Advanced

The very long-term course of severe depression, with focus on suicidality

Crona, Lisa LU (2015) In Lund University, Faculty of Medicine. Doctoral Dissertation Series 2015:140.
Abstract
Abstract

Objective: To study the very long-term course of severe depression and the subjects own experiences many years after a suicide attempt. Method: Patients diagnosed with severe depression/melancholia between 1956 and 1969 were interviewed 37- 53 years after index admission. Seventy-five telephone interviews were held and medical records were read in many cases. Long-term course of depression was evaluated by cluster analysis. Suicide attempts were related to the depressive course. Among those interviewed, 13 who made one or more suicide attempts were in 2013 asked to attend a qualitative interview. Semi-structured interviews were held, using an interview guide and analysed according to grounded theory technique. Result:... (More)
Abstract

Objective: To study the very long-term course of severe depression and the subjects own experiences many years after a suicide attempt. Method: Patients diagnosed with severe depression/melancholia between 1956 and 1969 were interviewed 37- 53 years after index admission. Seventy-five telephone interviews were held and medical records were read in many cases. Long-term course of depression was evaluated by cluster analysis. Suicide attempts were related to the depressive course. Among those interviewed, 13 who made one or more suicide attempts were in 2013 asked to attend a qualitative interview. Semi-structured interviews were held, using an interview guide and analysed according to grounded theory technique. Result: There was a short-term course, with or without recurrence, or a chronic course with or without late remission. Heredity for depression was significantly related to a chronic course, with or without late improvement. Twenty-nine subjects had attempted suicide, of whom 13 had made repeated attempts. The risk of attempting suicide decreased by 10% for every decade which depression occurred. Suicide attempts were made early in the course of depression, and there was a longer total time of depression after suicide attempts than before. Three categories where identified after a suicide attempt: coming under professional care, experiencing a relief in the personal situation and making a decision to continue to live. From these a core-category emerged labelled regaining control and taking care of oneself. Conclusion: Both long-term improvement and late recurrences are possible after a chronic course of severe depression. Our results also indicate that recovery from depression is not a precondition for ending suicidal behavior. Adding some kind of psychosocial treatment to initial somatic treatment seems important. (Less)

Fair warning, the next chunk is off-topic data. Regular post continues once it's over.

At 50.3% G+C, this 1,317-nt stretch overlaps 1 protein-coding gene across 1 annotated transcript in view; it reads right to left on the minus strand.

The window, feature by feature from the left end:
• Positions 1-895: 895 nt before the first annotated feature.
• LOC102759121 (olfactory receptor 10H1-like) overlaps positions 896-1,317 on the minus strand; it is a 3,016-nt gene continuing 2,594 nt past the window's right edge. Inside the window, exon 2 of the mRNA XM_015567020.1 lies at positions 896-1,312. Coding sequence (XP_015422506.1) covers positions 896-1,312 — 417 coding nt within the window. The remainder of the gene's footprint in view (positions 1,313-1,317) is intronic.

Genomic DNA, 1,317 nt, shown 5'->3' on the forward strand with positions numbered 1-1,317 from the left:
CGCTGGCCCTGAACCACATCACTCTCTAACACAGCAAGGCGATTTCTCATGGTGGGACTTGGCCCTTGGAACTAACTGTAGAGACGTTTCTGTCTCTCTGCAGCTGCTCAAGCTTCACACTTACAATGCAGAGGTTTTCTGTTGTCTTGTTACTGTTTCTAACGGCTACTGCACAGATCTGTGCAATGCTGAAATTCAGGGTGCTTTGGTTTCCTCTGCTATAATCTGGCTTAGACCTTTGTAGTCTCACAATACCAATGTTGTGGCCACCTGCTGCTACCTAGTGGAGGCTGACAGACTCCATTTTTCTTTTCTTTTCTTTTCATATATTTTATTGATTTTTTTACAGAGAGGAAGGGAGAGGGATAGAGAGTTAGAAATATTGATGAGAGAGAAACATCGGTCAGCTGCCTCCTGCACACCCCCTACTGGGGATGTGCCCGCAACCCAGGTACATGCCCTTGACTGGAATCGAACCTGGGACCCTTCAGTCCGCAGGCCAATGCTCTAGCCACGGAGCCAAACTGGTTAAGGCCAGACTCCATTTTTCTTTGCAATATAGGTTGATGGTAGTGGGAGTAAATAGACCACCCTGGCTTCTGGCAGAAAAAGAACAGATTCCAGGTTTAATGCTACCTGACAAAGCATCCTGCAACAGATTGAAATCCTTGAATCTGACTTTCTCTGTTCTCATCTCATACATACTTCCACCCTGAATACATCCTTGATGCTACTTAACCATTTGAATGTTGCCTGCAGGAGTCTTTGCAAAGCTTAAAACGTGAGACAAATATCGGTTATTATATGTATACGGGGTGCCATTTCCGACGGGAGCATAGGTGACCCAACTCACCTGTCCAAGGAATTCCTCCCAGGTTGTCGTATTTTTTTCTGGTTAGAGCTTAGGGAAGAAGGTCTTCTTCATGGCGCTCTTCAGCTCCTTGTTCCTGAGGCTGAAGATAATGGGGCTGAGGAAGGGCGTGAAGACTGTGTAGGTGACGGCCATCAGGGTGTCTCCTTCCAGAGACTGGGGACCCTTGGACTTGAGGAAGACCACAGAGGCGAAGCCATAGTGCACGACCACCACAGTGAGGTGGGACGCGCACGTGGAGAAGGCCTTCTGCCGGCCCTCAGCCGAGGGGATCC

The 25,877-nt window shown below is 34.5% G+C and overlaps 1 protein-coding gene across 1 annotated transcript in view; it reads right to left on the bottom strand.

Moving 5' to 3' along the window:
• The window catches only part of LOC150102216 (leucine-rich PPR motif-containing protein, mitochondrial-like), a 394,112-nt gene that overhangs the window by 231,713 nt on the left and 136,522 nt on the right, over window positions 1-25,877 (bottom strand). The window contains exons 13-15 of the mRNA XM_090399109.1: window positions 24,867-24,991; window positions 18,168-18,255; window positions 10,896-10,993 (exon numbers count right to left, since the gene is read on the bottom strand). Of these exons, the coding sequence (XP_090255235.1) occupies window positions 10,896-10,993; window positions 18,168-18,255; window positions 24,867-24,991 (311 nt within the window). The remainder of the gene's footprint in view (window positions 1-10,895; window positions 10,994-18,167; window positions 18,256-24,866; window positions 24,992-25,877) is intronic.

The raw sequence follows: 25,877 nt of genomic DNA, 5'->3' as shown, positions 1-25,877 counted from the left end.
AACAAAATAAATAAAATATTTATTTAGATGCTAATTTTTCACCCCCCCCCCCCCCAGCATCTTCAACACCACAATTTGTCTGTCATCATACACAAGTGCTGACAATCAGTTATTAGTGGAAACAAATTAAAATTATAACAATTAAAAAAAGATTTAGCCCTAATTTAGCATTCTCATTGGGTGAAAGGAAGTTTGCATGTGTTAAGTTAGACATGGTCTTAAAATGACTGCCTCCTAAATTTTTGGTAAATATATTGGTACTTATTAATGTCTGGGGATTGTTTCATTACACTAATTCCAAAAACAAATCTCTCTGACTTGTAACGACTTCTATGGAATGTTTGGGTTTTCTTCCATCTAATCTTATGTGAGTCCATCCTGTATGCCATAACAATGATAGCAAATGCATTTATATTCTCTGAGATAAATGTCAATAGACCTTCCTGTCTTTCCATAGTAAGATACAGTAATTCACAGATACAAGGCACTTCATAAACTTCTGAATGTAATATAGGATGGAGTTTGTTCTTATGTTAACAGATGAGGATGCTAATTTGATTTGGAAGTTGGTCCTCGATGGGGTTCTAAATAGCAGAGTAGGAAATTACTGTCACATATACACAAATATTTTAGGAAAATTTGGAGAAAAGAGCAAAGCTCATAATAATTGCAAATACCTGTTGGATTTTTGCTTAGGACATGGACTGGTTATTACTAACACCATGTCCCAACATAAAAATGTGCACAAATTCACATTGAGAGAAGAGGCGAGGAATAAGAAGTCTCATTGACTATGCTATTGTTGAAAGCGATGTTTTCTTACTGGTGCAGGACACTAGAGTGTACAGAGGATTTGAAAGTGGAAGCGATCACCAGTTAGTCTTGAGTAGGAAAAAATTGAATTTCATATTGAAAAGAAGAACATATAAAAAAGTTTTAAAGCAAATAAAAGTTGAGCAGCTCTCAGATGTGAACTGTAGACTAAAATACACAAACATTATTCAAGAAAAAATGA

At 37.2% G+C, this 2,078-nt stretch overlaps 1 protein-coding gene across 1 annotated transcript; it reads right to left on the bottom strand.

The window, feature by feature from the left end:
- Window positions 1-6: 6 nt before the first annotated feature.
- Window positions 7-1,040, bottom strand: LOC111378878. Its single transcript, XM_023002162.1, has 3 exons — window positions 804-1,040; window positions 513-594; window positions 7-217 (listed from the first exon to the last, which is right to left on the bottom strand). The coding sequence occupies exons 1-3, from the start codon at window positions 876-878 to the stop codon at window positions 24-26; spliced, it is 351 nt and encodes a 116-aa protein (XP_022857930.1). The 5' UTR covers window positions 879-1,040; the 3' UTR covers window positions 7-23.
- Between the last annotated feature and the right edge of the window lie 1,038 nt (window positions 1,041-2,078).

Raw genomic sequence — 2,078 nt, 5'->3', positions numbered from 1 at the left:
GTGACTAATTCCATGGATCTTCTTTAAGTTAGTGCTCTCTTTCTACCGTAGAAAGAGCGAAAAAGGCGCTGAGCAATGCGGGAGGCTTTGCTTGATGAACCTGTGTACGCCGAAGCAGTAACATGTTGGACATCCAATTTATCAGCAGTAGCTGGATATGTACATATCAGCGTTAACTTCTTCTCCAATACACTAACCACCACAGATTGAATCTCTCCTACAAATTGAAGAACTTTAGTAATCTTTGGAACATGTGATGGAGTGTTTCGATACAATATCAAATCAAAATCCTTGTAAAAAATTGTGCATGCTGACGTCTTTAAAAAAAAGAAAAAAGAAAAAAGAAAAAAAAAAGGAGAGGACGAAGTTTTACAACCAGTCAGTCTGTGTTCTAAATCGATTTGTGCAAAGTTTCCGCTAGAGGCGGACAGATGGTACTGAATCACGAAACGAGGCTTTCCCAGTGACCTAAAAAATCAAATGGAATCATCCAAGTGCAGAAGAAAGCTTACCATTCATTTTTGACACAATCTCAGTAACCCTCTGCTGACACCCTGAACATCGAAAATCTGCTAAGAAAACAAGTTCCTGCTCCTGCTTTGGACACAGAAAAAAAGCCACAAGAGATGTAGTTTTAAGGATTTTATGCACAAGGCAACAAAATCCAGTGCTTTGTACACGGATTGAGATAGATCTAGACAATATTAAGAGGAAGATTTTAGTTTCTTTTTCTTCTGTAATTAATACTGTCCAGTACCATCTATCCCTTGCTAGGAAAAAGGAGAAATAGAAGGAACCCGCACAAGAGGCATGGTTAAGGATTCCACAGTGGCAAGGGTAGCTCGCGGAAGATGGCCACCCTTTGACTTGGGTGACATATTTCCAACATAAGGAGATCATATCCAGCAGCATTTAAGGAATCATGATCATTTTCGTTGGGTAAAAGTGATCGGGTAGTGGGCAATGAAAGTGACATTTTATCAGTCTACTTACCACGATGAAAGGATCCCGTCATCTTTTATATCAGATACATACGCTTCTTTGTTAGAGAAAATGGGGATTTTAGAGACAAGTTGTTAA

Please use this url to cite or link to this publication:
author
supervisor
opponent
  • Waern, Margda, Gothenburg University
organization
publishing date
type
Thesis
publication status
published
subject
keywords